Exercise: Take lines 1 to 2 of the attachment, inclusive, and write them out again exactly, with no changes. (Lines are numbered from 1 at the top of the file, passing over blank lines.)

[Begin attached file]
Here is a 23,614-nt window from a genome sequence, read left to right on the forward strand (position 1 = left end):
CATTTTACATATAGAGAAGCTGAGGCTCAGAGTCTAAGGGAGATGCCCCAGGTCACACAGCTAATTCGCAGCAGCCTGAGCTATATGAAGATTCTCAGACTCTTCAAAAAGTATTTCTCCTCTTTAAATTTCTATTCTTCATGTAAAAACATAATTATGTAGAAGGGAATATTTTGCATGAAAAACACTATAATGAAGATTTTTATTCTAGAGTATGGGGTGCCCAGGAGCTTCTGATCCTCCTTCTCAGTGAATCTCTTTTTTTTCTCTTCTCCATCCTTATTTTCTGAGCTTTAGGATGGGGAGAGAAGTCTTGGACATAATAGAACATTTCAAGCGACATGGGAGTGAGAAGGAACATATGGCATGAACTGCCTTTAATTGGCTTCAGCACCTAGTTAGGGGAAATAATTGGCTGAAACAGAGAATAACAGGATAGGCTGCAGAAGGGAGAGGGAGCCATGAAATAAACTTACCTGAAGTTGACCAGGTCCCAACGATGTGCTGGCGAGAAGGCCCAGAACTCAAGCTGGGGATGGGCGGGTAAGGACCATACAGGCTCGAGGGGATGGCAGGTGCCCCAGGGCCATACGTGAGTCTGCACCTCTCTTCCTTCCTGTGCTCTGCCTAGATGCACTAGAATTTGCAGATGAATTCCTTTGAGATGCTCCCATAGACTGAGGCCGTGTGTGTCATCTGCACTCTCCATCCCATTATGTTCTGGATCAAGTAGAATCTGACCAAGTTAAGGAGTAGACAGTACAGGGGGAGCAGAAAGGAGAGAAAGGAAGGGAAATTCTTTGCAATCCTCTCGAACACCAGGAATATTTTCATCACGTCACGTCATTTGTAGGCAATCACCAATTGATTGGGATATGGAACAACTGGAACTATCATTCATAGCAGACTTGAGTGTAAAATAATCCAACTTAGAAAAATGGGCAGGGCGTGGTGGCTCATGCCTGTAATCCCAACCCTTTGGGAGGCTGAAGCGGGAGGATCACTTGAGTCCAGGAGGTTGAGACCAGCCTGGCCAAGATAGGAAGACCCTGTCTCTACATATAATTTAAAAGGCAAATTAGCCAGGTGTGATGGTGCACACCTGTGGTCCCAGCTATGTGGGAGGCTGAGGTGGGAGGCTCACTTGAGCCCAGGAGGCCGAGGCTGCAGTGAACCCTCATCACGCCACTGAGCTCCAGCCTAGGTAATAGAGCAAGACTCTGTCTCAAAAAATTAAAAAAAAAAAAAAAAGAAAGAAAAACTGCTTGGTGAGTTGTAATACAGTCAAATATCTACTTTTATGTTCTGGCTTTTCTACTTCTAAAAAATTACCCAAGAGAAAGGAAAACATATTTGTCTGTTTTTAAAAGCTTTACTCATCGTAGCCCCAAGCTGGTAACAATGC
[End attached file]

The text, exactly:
Here is a 23,614-nt window from a genome sequence, read left to right on the forward strand (position 1 = left end):
CATTTTACATATAGAGAAGCTGAGGCTCAGAGTCTAAGGGAGATGCCCCAGGTCACACAGCTAATTCGCAGCAGCCTGAGCTATATGAAGATTCTCAGACTCTTCAAAAAGTATTTCTCCTCTTTAAATTTCTATTCTTCATGTAAAAACATAATTATGTAGAAGGGAATATTTTGCATGAAAAACACTATAATGAAGATTTTTATTCTAGAGTATGGGGTGCCCAGGAGCTTCTGATCCTCCTTCTCAGTGAATCTCTTTTTTTTCTCTTCTCCATCCTTATTTTCTGAGCTTTAGGATGGGGAGAGAAGTCTTGGACATAATAGAACATTTCAAGCGACATGGGAGTGAGAAGGAACATATGGCATGAACTGCCTTTAATTGGCTTCAGCACCTAGTTAGGGGAAATAATTGGCTGAAACAGAGAATAACAGGATAGGCTGCAGAAGGGAGAGGGAGCCATGAAATAAACTTACCTGAAGTTGACCAGGTCCCAACGATGTGCTGGCGAGAAGGCCCAGAACTCAAGCTGGGGATGGGCGGGTAAGGACCATACAGGCTCGAGGGGATGGCAGGTGCCCCAGGGCCATACGTGAGTCTGCACCTCTCTTCCTTCCTGTGCTCTGCCTAGATGCACTAGAATTTGCAGATGAATTCCTTTGAGATGCTCCCATAGACTGAGGCCGTGTGTGTCATCTGCACTCTCCATCCCATTATGTTCTGGATCAAGTAGAATCTGACCAAGTTAAGGAGTAGACAGTACAGGGGGAGCAGAAAGGAGAGAAAGGAAGGGAAATTCTTTGCAATCCTCTCGAACACCAGGAATATTTTCATCACGTCACGTCATTTGTAGGCAATCACCAATTGATTGGGATATGGAACAACTGGAACTATCATTCATAGCAGACTTGAGTGTAAAATAATCCAACTTAGAAAAATGGGCAGGGCGTGGTGGCTCATGCCTGTAATCCCAACCCTTTGGGAGGCTGAAGCGGGAGGATCACTTGAGTCCAGGAGGTTGAGACCAGCCTGGCCAAGATAGGAAGACCCTGTCTCTACATATAATTTAAAAGGCAAATTAGCCAGGTGTGATGGTGCACACCTGTGGTCCCAGCTATGTGGGAGGCTGAGGTGGGAGGCTCACTTGAGCCCAGGAGGCCGAGGCTGCAGTGAACCCTCATCACGCCACTGAGCTCCAGCCTAGGTAATAGAGCAAGACTCTGTCTCAAAAAATTAAAAAAAAAAAAAAAAGAAAGAAAAACTGCTTGGTGAGTTGTAATACAGTCAAATATCTACTTTTATGTTCTGGCTTTTCTACTTCTAAAAAATTACCCAAGAGAAAGGAAAACATATTTGTCTGTTTTTAAAAGCTTTACTCATCGTAGCCCCAAGCTGGTAACAATGC